If you ask Emory Dark Arts member Ramona Li (20B), we have sanitized mental health stories for far too long.
Li, who delivered the opening remarks for Emory Dark Arts’ biannual mental health showcase, discussed the importance of creating spaces for people to share their stories without judgment or stigma. The “Mental Health and Well, Being Showcase” was one of those places.
The event took place at the Cannon Chapel on March 23 and was one of the most well-attended Dark Arts showcases in recent years, according to Li.
According to the group’s Facebook event, the showcase aimed to provide students a space to share their experiences with and speak freely about mental illness to destigmatize the topic on campus. Each of the night’s performances explored an aspect of living with psychological disorders, including others’ responses and the experience of seeking counseling. The types of mental illnesses represented included depression, anxiety, eating disorders, addiction and obsessive-compulsive disorder.
The show itself consisted of a set of 16 performances, bookended by opening and concluding remarks, and an optional post-show discussion to give audience members a chance to join the conversation. Most of the night’s performances were based in music or poetry, but the showcase also included a comedy skit and a short film.
For the opening act, Emory’s Jewish a cappella group ChaiTunes performed a medley that included melodic renditions of the Beatles’ “I Want To Hold Your Hand” and Linkin Park’s “One More Light.” Their version of “I Want To Hold Your Hand” was noticeably slower in tempo than the original, and their lofty vocal harmonies lent the tune a sense of sobering melancholy absent in the classic version.
Following ChaiTunes’ medley, Carlos Aparicio (22C) performed “F. Lonely,” an original rap about depression and addiction. During the performance, Aparicio engaged the audience by waving his phone flashlight back and forth, inspiring them to do the same.
Later, Rhiannon Davis (22C) presented two found poems, a form of poetry that combines and reframes words, phrases and passages from other sources. The first was called “As It Is,” and the second, titled “Dearest,” synthesized letters that Virginia Woolf, Sylvia Plath and Vincent van Gogh wrote shortly before their respective deaths.
At intermission, attendees were encouraged to view the visual arts display, which included several original pieces and a collection of photos taken of students around campus who had written messages about mental health on blackboards.
Dark Arts kicked off the second half of the showcase with the short film “Therapist Speed Dating,” which recently won the Emory 2019 Campus MovieFest Silver Tripod Award for Best Story and Jury Award, which is awarded to each participating school’s four best films. Directed by Samah Meghjee (18Ox, 20C), the comedy follows Sara, a woman with social anxiety, who participates in a speed-dating event. There, she has 60 seconds to matchmake with counselors. Several of the therapists try to sell her Zoloft, a prescription medication used to treat several types of psychological disorders, including depression, obsessive-compulsive disorder and post-traumatic stress disorder. One therapist even inquires about her chakras and her incense preferences. Although she finally meets a therapist who works for her, she ultimately chooses to buy Zoloft rather than schedule a session when she realizes how much the sessions will cost her. “Therapist Speed Dating” effectively comments on the issues that individuals with depression face when seeking affordable treatment.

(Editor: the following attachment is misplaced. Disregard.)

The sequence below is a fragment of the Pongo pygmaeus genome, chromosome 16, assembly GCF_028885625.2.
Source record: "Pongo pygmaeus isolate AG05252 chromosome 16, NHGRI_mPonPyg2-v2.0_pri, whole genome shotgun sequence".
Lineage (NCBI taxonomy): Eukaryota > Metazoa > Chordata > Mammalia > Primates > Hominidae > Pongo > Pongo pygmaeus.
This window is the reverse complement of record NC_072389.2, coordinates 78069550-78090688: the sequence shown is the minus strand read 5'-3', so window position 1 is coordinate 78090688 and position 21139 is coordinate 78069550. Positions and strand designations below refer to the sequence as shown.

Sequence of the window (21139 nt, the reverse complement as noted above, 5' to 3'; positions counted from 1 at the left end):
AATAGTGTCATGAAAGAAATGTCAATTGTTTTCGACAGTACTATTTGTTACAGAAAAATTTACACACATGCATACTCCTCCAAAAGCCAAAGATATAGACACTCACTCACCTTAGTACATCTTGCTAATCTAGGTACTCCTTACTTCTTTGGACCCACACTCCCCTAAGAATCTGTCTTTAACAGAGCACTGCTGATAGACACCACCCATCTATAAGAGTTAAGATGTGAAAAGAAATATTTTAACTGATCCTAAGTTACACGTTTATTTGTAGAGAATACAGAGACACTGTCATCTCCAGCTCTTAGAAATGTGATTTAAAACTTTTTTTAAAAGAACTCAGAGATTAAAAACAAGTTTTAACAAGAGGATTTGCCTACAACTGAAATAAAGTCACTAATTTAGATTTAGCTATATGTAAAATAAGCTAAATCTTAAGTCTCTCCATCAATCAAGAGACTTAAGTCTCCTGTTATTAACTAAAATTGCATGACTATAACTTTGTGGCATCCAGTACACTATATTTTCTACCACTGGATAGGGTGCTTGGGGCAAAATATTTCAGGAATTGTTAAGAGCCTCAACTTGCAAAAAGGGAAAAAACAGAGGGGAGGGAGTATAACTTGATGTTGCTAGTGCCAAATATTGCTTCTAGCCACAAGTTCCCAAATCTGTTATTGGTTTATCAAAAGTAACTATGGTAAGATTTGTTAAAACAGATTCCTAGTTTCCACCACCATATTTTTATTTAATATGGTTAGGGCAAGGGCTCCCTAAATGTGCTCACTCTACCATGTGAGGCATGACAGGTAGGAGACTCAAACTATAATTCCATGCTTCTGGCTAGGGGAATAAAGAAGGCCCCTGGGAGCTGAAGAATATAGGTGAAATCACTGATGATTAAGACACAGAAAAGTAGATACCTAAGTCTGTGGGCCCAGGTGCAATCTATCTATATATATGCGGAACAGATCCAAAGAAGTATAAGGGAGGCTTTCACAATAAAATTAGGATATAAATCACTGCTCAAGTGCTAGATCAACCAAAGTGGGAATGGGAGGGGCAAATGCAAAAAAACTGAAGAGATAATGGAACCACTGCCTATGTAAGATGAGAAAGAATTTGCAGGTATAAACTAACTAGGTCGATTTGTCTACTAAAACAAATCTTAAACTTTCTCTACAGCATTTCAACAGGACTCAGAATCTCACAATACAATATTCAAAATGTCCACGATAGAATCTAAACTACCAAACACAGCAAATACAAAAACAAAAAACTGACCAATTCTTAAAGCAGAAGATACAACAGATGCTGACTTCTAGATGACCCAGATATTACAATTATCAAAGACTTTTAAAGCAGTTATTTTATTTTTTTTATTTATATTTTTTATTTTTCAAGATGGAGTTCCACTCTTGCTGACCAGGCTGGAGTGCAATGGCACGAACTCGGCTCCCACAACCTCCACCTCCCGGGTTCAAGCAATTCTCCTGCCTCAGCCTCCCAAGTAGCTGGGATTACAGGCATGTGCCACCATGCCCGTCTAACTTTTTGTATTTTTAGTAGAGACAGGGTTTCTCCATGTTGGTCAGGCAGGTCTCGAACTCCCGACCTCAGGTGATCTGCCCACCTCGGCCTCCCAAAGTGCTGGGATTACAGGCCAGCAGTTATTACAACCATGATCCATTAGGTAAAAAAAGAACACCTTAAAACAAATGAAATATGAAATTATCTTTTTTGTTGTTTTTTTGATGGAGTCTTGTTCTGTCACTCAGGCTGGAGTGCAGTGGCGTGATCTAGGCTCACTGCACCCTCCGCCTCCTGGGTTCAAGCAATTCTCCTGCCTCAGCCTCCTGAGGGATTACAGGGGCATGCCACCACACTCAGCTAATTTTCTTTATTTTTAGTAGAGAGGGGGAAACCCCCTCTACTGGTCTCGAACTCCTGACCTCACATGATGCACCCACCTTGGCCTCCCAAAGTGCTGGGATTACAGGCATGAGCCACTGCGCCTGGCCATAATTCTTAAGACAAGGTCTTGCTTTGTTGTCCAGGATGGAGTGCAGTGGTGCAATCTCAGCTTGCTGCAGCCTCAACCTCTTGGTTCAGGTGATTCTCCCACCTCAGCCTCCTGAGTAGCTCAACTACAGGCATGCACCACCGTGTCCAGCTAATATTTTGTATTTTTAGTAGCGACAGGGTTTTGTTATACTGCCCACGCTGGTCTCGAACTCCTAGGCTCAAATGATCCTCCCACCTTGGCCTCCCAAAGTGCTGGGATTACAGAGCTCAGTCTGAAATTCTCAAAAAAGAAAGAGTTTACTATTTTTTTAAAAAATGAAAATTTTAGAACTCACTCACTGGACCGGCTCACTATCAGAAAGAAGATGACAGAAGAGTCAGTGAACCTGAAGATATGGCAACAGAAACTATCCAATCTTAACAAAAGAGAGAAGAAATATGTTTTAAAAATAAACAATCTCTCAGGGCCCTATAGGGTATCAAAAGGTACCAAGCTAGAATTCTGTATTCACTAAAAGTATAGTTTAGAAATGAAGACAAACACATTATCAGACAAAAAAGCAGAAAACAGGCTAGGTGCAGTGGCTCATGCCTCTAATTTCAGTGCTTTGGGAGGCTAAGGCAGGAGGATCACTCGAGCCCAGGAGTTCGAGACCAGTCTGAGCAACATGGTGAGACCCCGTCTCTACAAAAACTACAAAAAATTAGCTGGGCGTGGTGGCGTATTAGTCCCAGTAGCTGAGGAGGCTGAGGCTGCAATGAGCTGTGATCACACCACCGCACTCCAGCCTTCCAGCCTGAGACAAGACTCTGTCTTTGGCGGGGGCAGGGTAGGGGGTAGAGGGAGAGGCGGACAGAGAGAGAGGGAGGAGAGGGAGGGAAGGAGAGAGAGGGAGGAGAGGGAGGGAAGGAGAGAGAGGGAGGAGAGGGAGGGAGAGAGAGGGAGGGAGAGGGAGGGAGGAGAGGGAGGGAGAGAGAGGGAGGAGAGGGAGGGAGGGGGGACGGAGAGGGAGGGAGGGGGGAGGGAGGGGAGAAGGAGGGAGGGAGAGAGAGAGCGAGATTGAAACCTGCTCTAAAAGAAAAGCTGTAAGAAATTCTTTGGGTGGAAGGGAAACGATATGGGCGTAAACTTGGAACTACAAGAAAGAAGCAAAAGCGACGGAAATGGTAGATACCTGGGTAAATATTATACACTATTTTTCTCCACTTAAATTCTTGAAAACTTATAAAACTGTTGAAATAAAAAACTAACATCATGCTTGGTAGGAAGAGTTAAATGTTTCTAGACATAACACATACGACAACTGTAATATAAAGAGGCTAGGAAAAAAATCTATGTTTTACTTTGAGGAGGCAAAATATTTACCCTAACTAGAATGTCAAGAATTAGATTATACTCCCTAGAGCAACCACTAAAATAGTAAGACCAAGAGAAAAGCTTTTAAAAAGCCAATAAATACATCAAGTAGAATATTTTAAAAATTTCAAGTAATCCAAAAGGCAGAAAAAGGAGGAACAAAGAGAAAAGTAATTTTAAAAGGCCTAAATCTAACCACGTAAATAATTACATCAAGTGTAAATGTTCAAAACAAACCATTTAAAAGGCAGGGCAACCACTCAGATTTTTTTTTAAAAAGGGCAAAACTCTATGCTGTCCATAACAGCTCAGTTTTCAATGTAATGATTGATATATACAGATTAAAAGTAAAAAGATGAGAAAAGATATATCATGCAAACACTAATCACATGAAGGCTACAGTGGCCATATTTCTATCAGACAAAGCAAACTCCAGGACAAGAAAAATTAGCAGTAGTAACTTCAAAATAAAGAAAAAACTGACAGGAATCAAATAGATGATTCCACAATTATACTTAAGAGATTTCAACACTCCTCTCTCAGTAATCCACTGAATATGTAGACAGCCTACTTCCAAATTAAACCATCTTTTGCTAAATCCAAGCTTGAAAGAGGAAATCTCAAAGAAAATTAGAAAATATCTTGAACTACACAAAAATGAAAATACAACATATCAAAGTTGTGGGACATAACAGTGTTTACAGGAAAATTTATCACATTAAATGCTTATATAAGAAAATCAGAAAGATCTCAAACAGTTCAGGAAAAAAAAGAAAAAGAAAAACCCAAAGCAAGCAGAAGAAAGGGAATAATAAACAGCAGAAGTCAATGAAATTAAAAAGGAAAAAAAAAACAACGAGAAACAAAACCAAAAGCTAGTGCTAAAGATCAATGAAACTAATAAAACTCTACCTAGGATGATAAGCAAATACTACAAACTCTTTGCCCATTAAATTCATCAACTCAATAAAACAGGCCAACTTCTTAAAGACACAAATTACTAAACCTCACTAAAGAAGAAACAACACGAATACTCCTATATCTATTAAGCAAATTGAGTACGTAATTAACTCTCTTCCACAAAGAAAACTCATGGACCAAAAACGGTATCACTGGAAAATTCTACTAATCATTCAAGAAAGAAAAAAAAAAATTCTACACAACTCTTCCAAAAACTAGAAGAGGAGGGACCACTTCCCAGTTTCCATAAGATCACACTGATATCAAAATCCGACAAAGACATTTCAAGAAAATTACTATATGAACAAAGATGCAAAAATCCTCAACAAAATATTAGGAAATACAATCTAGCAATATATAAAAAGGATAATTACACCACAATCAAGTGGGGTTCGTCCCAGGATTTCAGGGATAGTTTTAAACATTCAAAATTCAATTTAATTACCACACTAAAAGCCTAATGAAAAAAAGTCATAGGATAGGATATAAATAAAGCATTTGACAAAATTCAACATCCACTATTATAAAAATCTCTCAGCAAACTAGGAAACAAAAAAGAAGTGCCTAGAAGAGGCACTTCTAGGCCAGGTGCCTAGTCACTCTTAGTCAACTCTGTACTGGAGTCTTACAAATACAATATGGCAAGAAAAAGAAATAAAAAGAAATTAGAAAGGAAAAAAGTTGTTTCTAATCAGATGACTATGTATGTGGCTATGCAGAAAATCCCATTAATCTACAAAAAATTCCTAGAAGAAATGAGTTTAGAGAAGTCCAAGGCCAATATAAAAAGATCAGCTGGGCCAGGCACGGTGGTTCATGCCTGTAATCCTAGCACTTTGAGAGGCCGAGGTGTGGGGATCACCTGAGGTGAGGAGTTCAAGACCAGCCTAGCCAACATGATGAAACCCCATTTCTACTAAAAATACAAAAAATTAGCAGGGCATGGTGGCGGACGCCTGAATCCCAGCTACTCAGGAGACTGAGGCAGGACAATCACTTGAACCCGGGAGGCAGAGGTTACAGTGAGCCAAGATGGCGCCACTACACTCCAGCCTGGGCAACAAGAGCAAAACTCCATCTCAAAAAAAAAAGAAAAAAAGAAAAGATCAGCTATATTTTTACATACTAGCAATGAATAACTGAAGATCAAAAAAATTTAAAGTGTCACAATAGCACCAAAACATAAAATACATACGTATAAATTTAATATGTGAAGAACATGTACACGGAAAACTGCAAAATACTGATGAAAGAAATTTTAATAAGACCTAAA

Mark McGovern (22C) and Ariel Brown (22C) took to the stage next for a comedy skit called “Mark and Ariel’s Mental Art M.A.M.A.” Though two main characters initially seek a cure for depression so that they can include it in their closing statement of a monologue, they eventually realize that there is no easy solution. The skit was a hilarious send-up of quick cures for depression, with stellar performances from both actors.
The rest of the show consisted of readings and musical performances, including a letter about body image and eating disorders written by Darby Rosenberger (21C) and a cover of All Time Low’s “Missing You” performed by Gabrielle Ruban (22C). All in all, the event succeeded in providing the open, honest dialogue on mental health that it had strived to, and the audience’s radiant positivity and acceptance were wonderful to witness.